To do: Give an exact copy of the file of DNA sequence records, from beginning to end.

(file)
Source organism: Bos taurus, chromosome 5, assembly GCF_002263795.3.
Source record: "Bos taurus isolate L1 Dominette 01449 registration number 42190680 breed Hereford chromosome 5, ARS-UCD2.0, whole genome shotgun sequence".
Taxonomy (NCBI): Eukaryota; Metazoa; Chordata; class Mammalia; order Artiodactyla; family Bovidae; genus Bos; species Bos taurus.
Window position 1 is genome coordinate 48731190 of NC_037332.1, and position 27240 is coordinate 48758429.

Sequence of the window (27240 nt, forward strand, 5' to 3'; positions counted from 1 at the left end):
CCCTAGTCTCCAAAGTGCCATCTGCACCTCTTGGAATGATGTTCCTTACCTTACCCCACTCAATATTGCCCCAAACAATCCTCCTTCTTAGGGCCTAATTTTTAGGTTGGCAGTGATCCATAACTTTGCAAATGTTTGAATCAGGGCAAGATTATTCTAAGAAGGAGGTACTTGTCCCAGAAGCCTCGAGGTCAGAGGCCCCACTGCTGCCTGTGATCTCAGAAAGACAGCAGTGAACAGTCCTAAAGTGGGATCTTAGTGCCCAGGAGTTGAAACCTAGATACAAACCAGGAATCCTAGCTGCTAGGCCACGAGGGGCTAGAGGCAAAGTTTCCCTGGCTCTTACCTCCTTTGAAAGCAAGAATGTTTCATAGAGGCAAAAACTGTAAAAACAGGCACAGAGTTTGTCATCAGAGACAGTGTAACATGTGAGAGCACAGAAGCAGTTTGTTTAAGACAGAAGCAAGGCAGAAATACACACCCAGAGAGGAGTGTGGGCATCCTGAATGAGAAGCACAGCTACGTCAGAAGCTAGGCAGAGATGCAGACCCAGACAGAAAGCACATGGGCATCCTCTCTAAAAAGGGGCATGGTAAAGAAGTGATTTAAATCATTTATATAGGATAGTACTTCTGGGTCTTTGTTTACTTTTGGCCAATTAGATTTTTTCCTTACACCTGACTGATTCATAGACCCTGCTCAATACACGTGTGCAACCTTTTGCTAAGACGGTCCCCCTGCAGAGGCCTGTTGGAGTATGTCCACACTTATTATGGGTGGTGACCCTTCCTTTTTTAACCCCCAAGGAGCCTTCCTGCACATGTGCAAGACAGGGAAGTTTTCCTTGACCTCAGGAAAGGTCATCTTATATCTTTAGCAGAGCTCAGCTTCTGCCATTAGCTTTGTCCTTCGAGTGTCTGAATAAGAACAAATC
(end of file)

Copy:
Source organism: Bos taurus, chromosome 5, assembly GCF_002263795.3.
Source record: "Bos taurus isolate L1 Dominette 01449 registration number 42190680 breed Hereford chromosome 5, ARS-UCD2.0, whole genome shotgun sequence".
Taxonomy (NCBI): Eukaryota; Metazoa; Chordata; class Mammalia; order Artiodactyla; family Bovidae; genus Bos; species Bos taurus.
Window position 1 is genome coordinate 48731190 of NC_037332.1, and position 27240 is coordinate 48758429.

Sequence of the window (27240 nt, forward strand, 5' to 3'; positions counted from 1 at the left end):
CCCTAGTCTCCAAAGTGCCATCTGCACCTCTTGGAATGATGTTCCTTACCTTACCCCACTCAATATTGCCCCAAACAATCCTCCTTCTTAGGGCCTAATTTTTAGGTTGGCAGTGATCCATAACTTTGCAAATGTTTGAATCAGGGCAAGATTATTCTAAGAAGGAGGTACTTGTCCCAGAAGCCTCGAGGTCAGAGGCCCCACTGCTGCCTGTGATCTCAGAAAGACAGCAGTGAACAGTCCTAAAGTGGGATCTTAGTGCCCAGGAGTTGAAACCTAGATACAAACCAGGAATCCTAGCTGCTAGGCCACGAGGGGCTAGAGGCAAAGTTTCCCTGGCTCTTACCTCCTTTGAAAGCAAGAATGTTTCATAGAGGCAAAAACTGTAAAAACAGGCACAGAGTTTGTCATCAGAGACAGTGTAACATGTGAGAGCACAGAAGCAGTTTGTTTAAGACAGAAGCAAGGCAGAAATACACACCCAGAGAGGAGTGTGGGCATCCTGAATGAGAAGCACAGCTACGTCAGAAGCTAGGCAGAGATGCAGACCCAGACAGAAAGCACATGGGCATCCTCTCTAAAAAGGGGCATGGTAAAGAAGTGATTTAAATCATTTATATAGGATAGTACTTCTGGGTCTTTGTTTACTTTTGGCCAATTAGATTTTTTCCTTACACCTGACTGATTCATAGACCCTGCTCAATACACGTGTGCAACCTTTTGCTAAGACGGTCCCCCTGCAGAGGCCTGTTGGAGTATGTCCACACTTATTATGGGTGGTGACCCTTCCTTTTTTAACCCCCAAGGAGCCTTCCTGCACATGTGCAAGACAGGGAAGTTTTCCTTGACCTCAGGAAAGGTCATCTTATATCTTTAGCAGAGCTCAGCTTCTGCCATTAGCTTTGTCCTTCGAGTGTCTGAATAAGAACAAATC